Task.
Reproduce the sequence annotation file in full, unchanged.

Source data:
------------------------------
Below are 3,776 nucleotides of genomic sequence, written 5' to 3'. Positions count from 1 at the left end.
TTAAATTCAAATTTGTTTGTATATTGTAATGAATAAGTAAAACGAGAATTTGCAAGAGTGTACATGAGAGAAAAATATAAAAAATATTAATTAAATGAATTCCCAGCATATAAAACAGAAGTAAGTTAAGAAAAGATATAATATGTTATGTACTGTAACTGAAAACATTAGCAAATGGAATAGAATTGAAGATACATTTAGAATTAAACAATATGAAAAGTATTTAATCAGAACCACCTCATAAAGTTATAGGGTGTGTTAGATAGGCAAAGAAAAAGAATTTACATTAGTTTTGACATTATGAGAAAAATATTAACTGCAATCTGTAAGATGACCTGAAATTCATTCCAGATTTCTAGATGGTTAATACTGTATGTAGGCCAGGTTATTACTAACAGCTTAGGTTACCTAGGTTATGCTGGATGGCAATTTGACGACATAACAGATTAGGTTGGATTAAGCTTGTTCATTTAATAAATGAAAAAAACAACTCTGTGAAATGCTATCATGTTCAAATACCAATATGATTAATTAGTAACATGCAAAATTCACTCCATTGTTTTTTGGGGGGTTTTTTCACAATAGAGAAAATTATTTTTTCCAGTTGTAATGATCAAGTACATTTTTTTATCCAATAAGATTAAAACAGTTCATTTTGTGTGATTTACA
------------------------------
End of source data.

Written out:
Below are 3,776 nucleotides of genomic sequence, written 5' to 3'. Positions count from 1 at the left end.
TTAAATTCAAATTTGTTTGTATATTGTAATGAATAAGTAAAACGAGAATTTGCAAGAGTGTACATGAGAGAAAAATATAAAAAATATTAATTAAATGAATTCCCAGCATATAAAACAGAAGTAAGTTAAGAAAAGATATAATATGTTATGTACTGTAACTGAAAACATTAGCAAATGGAATAGAATTGAAGATACATTTAGAATTAAACAATATGAAAAGTATTTAATCAGAACCACCTCATAAAGTTATAGGGTGTGTTAGATAGGCAAAGAAAAAGAATTTACATTAGTTTTGACATTATGAGAAAAATATTAACTGCAATCTGTAAGATGACCTGAAATTCATTCCAGATTTCTAGATGGTTAATACTGTATGTAGGCCAGGTTATTACTAACAGCTTAGGTTACCTAGGTTATGCTGGATGGCAATTTGACGACATAACAGATTAGGTTGGATTAAGCTTGTTCATTTAATAAATGAAAAAAACAACTCTGTGAAATGCTATCATGTTCAAATACCAATATGATTAATTAGTAACATGCAAAATTCACTCCATTGTTTTTTGGGGGGTTTTTTCACAATAGAGAAAATTATTTTTTCCAGTTGTAATGATCAAGTACATTTTTTTATCCAATAAGATTAAAACAGTTCATTTTGTGTGATTTACA